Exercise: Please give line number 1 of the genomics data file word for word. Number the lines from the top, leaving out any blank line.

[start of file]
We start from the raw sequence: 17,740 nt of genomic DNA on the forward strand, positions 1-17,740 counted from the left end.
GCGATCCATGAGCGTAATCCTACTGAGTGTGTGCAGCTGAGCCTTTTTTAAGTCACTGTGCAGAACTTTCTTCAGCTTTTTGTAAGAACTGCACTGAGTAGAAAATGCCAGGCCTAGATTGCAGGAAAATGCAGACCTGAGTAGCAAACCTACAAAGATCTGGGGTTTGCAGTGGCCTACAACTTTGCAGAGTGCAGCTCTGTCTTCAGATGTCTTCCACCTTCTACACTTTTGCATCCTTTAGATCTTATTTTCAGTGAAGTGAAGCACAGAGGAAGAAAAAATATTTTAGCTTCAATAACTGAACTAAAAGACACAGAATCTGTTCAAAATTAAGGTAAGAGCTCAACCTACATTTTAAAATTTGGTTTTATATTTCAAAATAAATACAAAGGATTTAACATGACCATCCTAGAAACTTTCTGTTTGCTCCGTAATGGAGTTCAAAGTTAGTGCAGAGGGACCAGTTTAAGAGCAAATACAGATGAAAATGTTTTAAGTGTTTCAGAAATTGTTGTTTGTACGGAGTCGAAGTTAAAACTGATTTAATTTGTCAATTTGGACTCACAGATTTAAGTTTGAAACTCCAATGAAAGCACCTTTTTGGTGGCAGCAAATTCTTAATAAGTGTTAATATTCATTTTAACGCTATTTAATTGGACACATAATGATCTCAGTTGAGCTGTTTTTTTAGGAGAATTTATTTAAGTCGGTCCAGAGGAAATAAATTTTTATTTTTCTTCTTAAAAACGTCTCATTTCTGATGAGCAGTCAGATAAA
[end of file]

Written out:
We start from the raw sequence: 17,740 nt of genomic DNA on the forward strand, positions 1-17,740 counted from the left end.